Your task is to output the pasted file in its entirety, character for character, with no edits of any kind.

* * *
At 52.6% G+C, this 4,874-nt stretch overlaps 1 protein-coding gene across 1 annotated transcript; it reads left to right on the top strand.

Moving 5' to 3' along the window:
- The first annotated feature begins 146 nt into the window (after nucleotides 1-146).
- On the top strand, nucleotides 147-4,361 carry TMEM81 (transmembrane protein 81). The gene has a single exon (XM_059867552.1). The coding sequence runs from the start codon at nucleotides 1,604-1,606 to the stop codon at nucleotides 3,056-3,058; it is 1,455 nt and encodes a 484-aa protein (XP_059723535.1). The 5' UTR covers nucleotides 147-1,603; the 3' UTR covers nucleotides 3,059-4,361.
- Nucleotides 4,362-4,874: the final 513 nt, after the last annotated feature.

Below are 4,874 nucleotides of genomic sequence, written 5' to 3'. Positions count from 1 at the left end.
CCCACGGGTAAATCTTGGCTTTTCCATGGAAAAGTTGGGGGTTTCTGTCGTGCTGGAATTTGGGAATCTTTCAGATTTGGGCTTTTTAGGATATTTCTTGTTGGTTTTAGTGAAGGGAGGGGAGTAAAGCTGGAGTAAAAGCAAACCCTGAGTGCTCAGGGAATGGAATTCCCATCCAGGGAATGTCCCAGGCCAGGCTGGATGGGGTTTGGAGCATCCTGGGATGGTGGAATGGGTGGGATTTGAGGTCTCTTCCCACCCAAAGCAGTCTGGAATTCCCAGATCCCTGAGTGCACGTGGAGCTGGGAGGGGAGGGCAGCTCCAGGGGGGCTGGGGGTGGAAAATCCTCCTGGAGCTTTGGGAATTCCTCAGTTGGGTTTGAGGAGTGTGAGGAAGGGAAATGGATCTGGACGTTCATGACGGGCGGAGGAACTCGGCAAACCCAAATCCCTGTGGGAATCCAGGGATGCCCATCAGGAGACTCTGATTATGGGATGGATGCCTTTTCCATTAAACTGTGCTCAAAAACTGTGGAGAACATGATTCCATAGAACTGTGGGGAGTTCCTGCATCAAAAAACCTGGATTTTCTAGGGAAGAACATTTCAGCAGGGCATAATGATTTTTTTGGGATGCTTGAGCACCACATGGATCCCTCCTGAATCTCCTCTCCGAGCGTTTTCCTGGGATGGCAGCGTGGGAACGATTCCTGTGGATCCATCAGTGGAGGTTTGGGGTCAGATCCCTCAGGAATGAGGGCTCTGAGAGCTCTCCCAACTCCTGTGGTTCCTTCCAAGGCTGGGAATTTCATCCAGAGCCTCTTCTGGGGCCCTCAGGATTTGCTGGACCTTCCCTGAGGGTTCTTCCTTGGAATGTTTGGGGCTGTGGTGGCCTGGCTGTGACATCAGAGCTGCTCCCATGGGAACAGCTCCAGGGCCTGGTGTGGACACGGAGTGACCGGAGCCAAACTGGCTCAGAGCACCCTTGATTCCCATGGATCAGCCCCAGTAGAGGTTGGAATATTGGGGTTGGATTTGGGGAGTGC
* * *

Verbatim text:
At 52.6% G+C, this 4,874-nt stretch overlaps 1 protein-coding gene across 1 annotated transcript; it reads left to right on the top strand.

Moving 5' to 3' along the window:
- The first annotated feature begins 146 nt into the window (after nucleotides 1-146).
- On the top strand, nucleotides 147-4,361 carry TMEM81 (transmembrane protein 81). The gene has a single exon (XM_059867552.1). The coding sequence runs from the start codon at nucleotides 1,604-1,606 to the stop codon at nucleotides 3,056-3,058; it is 1,455 nt and encodes a 484-aa protein (XP_059723535.1). The 5' UTR covers nucleotides 147-1,603; the 3' UTR covers nucleotides 3,059-4,361.
- Nucleotides 4,362-4,874: the final 513 nt, after the last annotated feature.

Below are 4,874 nucleotides of genomic sequence, written 5' to 3'. Positions count from 1 at the left end.
CCCACGGGTAAATCTTGGCTTTTCCATGGAAAAGTTGGGGGTTTCTGTCGTGCTGGAATTTGGGAATCTTTCAGATTTGGGCTTTTTAGGATATTTCTTGTTGGTTTTAGTGAAGGGAGGGGAGTAAAGCTGGAGTAAAAGCAAACCCTGAGTGCTCAGGGAATGGAATTCCCATCCAGGGAATGTCCCAGGCCAGGCTGGATGGGGTTTGGAGCATCCTGGGATGGTGGAATGGGTGGGATTTGAGGTCTCTTCCCACCCAAAGCAGTCTGGAATTCCCAGATCCCTGAGTGCACGTGGAGCTGGGAGGGGAGGGCAGCTCCAGGGGGGCTGGGGGTGGAAAATCCTCCTGGAGCTTTGGGAATTCCTCAGTTGGGTTTGAGGAGTGTGAGGAAGGGAAATGGATCTGGACGTTCATGACGGGCGGAGGAACTCGGCAAACCCAAATCCCTGTGGGAATCCAGGGATGCCCATCAGGAGACTCTGATTATGGGATGGATGCCTTTTCCATTAAACTGTGCTCAAAAACTGTGGAGAACATGATTCCATAGAACTGTGGGGAGTTCCTGCATCAAAAAACCTGGATTTTCTAGGGAAGAACATTTCAGCAGGGCATAATGATTTTTTTGGGATGCTTGAGCACCACATGGATCCCTCCTGAATCTCCTCTCCGAGCGTTTTCCTGGGATGGCAGCGTGGGAACGATTCCTGTGGATCCATCAGTGGAGGTTTGGGGTCAGATCCCTCAGGAATGAGGGCTCTGAGAGCTCTCCCAACTCCTGTGGTTCCTTCCAAGGCTGGGAATTTCATCCAGAGCCTCTTCTGGGGCCCTCAGGATTTGCTGGACCTTCCCTGAGGGTTCTTCCTTGGAATGTTTGGGGCTGTGGTGGCCTGGCTGTGACATCAGAGCTGCTCCCATGGGAACAGCTCCAGGGCCTGGTGTGGACACGGAGTGACCGGAGCCAAACTGGCTCAGAGCACCCTTGATTCCCATGGATCAGCCCCAGTAGAGGTTGGAATATTGGGGTTGGATTTGGGGAGTGC